Summer 2011 Issue
June 28, 2011

Lawmakers disappoint, turn backs on students

Source: NYSUT United

Unfortunately, a student's right to a sound, basic education was dealt a blow when lawmakers approved a flawed tax cap to take effect in 2012-13.

NYSUT has long supported tax relief, but fought the cap because of its devastating impact on public education, especially in the neediest districts.

The cap makes it virtually impossible for districts to accommodate local needs or changes in enrollment, or establish economies based on multi-year contracts.

The undemocratic new law requires a 60 percent supermajority vote to exceed a 2 percent levy increase and establishes an automatic zero if a budget fails to pass.

The property tax cap will significantly impact community colleges and is expected to lead to the elimination of needed programs and even more overcrowded classrooms at the schools facing enrollment surges.

Staving off bids to curb pensions

In an otherwise gloomy legislative session, NYSUT was able to beat back attempts to curtail pensions, and succeeded in mustering support in the Assembly and Senate for a plan that allows school districts to plan better for increased pension costs.

The pension-smoothing bill would allow school districts outside New York City the option to issue 15-year bonds to cover a portion of their rising teacher pension costs over the next several years.

At presstime, Cuomo's proposal for a new tier that leaves future state, local and school employees with even less for their retirement has been put off for now.

The union continues to provide the facts that the New York State Teachers' Retirement System is fully funded; and NYSTRS paid out more than $4 billion in benefits in 2009 to retirees living and spending money in New York state.

The proposal would not affect the state Employees Retirement System and the Optional Retirement Program for higher education employees. NYSUT remains vigilant against attempts to balance budgets on the working class. It notes that Cuomo's proposal produced no short-term savings for school districts and taxpayers.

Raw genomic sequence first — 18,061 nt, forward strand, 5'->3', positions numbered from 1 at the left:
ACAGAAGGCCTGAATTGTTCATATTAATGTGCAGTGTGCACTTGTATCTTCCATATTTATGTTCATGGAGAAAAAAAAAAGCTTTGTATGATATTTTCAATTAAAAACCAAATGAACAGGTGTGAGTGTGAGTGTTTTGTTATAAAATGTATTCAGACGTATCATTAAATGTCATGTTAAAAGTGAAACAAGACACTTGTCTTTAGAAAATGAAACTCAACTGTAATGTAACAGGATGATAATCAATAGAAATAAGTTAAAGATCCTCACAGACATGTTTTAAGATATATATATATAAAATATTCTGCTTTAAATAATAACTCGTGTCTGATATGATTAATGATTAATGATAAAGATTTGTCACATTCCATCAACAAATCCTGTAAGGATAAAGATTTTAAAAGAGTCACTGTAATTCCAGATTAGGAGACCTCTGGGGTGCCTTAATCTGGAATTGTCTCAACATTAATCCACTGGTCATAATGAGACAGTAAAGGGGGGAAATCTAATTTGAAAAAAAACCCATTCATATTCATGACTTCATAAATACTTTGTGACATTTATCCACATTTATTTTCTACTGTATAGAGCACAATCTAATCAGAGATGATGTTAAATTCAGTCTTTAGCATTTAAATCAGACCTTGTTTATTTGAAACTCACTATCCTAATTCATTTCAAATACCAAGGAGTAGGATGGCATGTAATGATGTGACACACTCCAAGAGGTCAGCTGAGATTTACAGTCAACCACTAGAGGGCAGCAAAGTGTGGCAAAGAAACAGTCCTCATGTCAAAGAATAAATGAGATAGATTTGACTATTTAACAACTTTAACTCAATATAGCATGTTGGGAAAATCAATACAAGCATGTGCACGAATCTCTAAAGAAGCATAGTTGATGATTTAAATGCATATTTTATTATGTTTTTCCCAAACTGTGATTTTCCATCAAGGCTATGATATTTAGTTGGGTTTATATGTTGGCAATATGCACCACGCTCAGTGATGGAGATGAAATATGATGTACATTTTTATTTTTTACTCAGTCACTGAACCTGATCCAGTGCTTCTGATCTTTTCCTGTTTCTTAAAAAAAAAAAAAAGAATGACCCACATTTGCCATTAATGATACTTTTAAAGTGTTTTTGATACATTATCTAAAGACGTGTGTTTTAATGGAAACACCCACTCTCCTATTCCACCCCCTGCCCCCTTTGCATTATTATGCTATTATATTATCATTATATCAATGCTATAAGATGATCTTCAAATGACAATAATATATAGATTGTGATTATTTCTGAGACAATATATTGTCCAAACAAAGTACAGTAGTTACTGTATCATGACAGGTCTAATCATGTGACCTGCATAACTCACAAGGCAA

Fighting for higher ed

Higher ed activists have been fighting for close to four years to beat back damaging proposals within proposed UB 2020 legislation and the Public Higher Education Empowerment And Innovation Act.

These proposals sought to provide huge tuition increases, including uncapped differential tuition for SUNY and CUNY, as well as the granting of unfettered management flexibility to SUNY. This flexibility included disastrous provisions in the areas of public/private partnerships, transferring of state property, university contracts and the procurement of services which, if enacted, would serve to privatize the state university system.

Lawmakers ruled out these proposals and instead approved a NY-SUNY 2020 plan that provides a five-year rational tuition plan for the state and city university systems that keeps both systems affordable, accessible, and which does not authorize differential tuition. The plan also provides a maintenance of effort provision to help address state funding for both SUNY and CUNY and authorizes $80 million in bonds ($20 million for each SUNY University Center) as seed money for NY-SUNY 2020 economic development projects.

The plan also requires SUNY and CUNY to conduct a study of the Tuition Assistance Program and requires SUNY to annually report on how increased tuition has helped to retain and grow full-time faculty and to report on university research.

Safety remains union's key priority

NYSUT's health care professionals will keep up the pressure on lawmakers who refused to stop mandatory overtime for nurses in home care settings, set standards for safe patient handling and set minimum nurse-to-patient ratios.

Those are among the health care issues pushed by NYSUT and a wide variety of quality care groups at an annual advocacy effort in late May that activists will continue to keep on the front burner. Lawmakers also failed to protect students in New York City, Buffalo, Rochester, Yonkers and Syracuse schools by refusing to require districts to employ at least one school nurse per school building.

Activists vowed to continue to push for legislation.

Striking back

In a current climate of continual attacks on public employees and services, NYSUT leaders are working with local leaders to craft strategies and action plans on how to restore fairness and equity for working families in New York.

There is no doubt the budget cuts enacted earlier this year, along with the devastating property tax cap approved in late June, will impact our communities for years to come.

As NYSUT President Dick Iannuzzi notes in his column (see page 3), lawmakers chose policies that hurt the middle class and widen an already obscene gap in wealth between rich and poor and widen the learning/achievement gap for students.

Plans will be sharpened during statewide and regional conferences in the coming months. The union will document the pain and sacrifice across the state, forced by lawmakers who chose to cut education rather than extend the millionaires' tax.

Watch for updates.